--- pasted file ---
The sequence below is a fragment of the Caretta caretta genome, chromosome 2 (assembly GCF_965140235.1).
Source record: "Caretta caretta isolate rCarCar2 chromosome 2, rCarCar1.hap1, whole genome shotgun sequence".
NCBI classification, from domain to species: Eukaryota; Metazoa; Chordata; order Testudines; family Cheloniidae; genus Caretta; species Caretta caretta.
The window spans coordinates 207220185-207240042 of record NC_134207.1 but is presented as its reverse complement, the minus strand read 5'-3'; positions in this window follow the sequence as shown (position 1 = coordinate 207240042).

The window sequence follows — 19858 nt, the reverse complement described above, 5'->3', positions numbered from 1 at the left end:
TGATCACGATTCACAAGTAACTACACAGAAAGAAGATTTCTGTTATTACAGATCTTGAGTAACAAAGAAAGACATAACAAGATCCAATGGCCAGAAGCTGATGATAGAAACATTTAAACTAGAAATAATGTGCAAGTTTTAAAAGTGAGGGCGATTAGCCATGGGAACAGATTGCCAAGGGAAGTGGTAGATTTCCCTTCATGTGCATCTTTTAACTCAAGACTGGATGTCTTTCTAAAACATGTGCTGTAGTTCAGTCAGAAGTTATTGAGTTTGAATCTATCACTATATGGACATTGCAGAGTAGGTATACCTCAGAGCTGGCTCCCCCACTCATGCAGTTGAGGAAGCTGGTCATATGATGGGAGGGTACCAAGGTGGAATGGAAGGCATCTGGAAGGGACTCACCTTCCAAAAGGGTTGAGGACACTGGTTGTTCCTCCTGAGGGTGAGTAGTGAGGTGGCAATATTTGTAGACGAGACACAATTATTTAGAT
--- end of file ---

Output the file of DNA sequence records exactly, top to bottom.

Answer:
The sequence below is a fragment of the Caretta caretta genome, chromosome 2 (assembly GCF_965140235.1).
Source record: "Caretta caretta isolate rCarCar2 chromosome 2, rCarCar1.hap1, whole genome shotgun sequence".
NCBI classification, from domain to species: Eukaryota; Metazoa; Chordata; order Testudines; family Cheloniidae; genus Caretta; species Caretta caretta.
The window spans coordinates 207220185-207240042 of record NC_134207.1 but is presented as its reverse complement, the minus strand read 5'-3'; positions in this window follow the sequence as shown (position 1 = coordinate 207240042).

The window sequence follows — 19858 nt, the reverse complement described above, 5'->3', positions numbered from 1 at the left end:
TGATCACGATTCACAAGTAACTACACAGAAAGAAGATTTCTGTTATTACAGATCTTGAGTAACAAAGAAAGACATAACAAGATCCAATGGCCAGAAGCTGATGATAGAAACATTTAAACTAGAAATAATGTGCAAGTTTTAAAAGTGAGGGCGATTAGCCATGGGAACAGATTGCCAAGGGAAGTGGTAGATTTCCCTTCATGTGCATCTTTTAACTCAAGACTGGATGTCTTTCTAAAACATGTGCTGTAGTTCAGTCAGAAGTTATTGAGTTTGAATCTATCACTATATGGACATTGCAGAGTAGGTATACCTCAGAGCTGGCTCCCCCACTCATGCAGTTGAGGAAGCTGGTCATATGATGGGAGGGTACCAAGGTGGAATGGAAGGCATCTGGAAGGGACTCACCTTCCAAAAGGGTTGAGGACACTGGTTGTTCCTCCTGAGGGTGAGTAGTGAGGTGGCAATATTTGTAGACGAGACACAATTATTTAGAT